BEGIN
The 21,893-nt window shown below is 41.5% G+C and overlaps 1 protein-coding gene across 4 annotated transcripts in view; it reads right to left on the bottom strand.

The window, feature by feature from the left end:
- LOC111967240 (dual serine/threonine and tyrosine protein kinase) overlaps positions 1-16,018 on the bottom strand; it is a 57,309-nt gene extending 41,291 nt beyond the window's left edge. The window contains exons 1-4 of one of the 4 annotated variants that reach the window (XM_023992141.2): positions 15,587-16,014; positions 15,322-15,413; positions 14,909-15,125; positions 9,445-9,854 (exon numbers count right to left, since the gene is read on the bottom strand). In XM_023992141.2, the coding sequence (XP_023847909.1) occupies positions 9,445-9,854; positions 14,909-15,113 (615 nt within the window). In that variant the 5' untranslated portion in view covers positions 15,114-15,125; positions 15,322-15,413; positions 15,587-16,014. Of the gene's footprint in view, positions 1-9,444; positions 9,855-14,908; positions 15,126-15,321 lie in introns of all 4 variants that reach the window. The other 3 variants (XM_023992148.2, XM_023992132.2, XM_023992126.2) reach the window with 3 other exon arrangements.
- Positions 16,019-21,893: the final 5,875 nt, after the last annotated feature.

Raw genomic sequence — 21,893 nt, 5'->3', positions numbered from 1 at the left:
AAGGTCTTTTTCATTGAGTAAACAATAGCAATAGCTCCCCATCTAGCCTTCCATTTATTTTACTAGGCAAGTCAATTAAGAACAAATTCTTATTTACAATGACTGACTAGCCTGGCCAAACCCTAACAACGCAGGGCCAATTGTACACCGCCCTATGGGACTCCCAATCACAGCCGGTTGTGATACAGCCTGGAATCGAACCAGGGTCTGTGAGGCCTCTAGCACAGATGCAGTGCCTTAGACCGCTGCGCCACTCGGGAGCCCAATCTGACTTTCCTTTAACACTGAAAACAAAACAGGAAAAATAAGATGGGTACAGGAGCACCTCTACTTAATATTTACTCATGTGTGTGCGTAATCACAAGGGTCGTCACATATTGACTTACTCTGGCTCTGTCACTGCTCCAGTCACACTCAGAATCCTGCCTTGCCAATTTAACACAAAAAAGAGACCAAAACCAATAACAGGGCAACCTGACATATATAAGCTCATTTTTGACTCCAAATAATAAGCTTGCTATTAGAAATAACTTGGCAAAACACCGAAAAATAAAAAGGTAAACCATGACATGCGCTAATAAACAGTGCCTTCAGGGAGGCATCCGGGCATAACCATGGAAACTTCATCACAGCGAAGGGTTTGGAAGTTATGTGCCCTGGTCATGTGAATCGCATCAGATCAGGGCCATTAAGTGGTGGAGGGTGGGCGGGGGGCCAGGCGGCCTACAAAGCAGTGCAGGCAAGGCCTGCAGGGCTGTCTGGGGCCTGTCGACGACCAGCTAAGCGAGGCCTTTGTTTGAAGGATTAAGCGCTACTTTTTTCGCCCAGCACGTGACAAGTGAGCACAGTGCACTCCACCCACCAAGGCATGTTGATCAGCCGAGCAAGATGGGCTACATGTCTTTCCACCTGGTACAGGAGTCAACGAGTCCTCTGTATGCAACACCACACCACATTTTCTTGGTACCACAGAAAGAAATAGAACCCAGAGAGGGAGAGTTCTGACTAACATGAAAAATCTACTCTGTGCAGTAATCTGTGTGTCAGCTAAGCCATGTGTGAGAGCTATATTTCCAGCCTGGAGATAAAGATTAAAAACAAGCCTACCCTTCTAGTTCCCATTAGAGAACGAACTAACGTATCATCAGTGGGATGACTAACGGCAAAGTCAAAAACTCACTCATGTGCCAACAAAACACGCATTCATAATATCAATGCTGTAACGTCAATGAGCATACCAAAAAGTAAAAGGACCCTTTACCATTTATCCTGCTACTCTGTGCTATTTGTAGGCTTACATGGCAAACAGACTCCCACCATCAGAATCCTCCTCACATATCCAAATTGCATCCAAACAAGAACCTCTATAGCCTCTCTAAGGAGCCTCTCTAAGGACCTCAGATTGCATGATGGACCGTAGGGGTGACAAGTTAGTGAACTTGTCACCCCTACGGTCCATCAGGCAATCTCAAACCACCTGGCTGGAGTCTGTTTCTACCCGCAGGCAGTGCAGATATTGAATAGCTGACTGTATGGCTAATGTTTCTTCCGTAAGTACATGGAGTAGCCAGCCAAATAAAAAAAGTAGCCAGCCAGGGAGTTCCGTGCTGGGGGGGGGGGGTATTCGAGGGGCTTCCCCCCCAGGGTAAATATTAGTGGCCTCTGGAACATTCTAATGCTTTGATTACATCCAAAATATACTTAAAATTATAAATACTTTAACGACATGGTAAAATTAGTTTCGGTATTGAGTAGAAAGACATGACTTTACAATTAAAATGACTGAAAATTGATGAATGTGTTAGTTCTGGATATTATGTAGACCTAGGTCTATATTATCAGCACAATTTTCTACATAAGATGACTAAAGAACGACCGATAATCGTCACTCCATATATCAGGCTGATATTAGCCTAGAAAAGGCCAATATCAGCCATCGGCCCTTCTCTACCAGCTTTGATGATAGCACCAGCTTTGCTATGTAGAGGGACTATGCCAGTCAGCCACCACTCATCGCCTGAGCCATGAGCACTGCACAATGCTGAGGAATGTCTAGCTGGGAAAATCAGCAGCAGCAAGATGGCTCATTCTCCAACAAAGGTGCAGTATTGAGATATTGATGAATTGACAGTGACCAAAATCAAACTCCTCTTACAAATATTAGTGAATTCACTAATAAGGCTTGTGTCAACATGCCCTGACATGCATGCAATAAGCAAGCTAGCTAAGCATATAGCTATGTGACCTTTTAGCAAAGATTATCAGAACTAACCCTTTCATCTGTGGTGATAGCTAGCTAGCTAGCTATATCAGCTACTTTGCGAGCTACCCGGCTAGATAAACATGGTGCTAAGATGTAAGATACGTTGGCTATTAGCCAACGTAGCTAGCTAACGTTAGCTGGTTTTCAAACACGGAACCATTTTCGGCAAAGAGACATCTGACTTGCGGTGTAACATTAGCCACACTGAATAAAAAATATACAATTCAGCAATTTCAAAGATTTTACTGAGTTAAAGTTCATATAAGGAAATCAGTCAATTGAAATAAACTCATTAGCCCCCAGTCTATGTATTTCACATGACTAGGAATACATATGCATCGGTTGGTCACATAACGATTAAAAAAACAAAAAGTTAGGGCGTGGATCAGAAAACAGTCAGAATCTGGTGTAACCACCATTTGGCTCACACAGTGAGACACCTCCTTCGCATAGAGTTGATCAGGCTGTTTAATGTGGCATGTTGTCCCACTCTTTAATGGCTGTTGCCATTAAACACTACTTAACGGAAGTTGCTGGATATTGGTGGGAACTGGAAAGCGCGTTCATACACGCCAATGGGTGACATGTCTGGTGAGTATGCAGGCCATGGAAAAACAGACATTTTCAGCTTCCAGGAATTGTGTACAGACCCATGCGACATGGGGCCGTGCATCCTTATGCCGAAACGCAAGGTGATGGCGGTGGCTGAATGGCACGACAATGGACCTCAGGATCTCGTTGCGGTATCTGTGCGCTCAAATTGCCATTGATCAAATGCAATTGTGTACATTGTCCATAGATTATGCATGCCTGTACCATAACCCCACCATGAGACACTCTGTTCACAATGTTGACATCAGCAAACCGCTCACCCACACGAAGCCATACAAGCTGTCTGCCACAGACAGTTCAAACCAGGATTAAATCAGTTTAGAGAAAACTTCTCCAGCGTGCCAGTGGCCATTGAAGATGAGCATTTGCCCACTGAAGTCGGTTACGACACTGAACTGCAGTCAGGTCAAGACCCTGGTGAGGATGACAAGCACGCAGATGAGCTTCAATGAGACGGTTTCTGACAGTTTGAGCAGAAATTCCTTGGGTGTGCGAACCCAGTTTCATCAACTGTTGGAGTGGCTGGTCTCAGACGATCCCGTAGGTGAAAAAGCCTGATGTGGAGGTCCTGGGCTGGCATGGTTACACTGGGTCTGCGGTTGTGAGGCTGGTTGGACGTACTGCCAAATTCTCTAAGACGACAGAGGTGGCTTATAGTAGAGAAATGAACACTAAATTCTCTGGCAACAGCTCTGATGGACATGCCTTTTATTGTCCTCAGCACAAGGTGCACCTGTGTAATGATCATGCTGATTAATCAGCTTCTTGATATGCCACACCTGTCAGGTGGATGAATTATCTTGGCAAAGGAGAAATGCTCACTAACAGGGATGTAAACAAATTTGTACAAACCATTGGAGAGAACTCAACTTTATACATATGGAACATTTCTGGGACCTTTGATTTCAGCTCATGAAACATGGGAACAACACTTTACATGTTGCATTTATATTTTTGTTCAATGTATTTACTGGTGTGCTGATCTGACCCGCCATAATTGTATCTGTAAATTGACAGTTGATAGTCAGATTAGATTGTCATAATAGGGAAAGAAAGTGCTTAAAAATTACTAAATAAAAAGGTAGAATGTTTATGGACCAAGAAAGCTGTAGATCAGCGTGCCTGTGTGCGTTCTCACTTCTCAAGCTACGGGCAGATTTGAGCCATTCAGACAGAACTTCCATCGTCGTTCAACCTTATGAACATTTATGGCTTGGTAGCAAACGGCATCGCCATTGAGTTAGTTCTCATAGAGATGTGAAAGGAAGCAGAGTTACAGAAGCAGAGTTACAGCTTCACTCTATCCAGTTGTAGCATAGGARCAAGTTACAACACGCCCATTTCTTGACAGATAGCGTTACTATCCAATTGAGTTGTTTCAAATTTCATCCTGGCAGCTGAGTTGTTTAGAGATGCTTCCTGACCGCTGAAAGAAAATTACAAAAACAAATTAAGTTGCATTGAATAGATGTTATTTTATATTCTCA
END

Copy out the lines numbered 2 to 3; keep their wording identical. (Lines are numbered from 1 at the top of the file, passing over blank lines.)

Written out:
The window, feature by feature from the left end:
- LOC111967240 (dual serine/threonine and tyrosine protein kinase) overlaps positions 1-16,018 on the bottom strand; it is a 57,309-nt gene extending 41,291 nt beyond the window's left edge. The window contains exons 1-4 of one of the 4 annotated variants that reach the window (XM_023992141.2): positions 15,587-16,014; positions 15,322-15,413; positions 14,909-15,125; positions 9,445-9,854 (exon numbers count right to left, since the gene is read on the bottom strand). In XM_023992141.2, the coding sequence (XP_023847909.1) occupies positions 9,445-9,854; positions 14,909-15,113 (615 nt within the window). In that variant the 5' untranslated portion in view covers positions 15,114-15,125; positions 15,322-15,413; positions 15,587-16,014. Of the gene's footprint in view, positions 1-9,444; positions 9,855-14,908; positions 15,126-15,321 lie in introns of all 4 variants that reach the window. The other 3 variants (XM_023992148.2, XM_023992132.2, XM_023992126.2) reach the window with 3 other exon arrangements.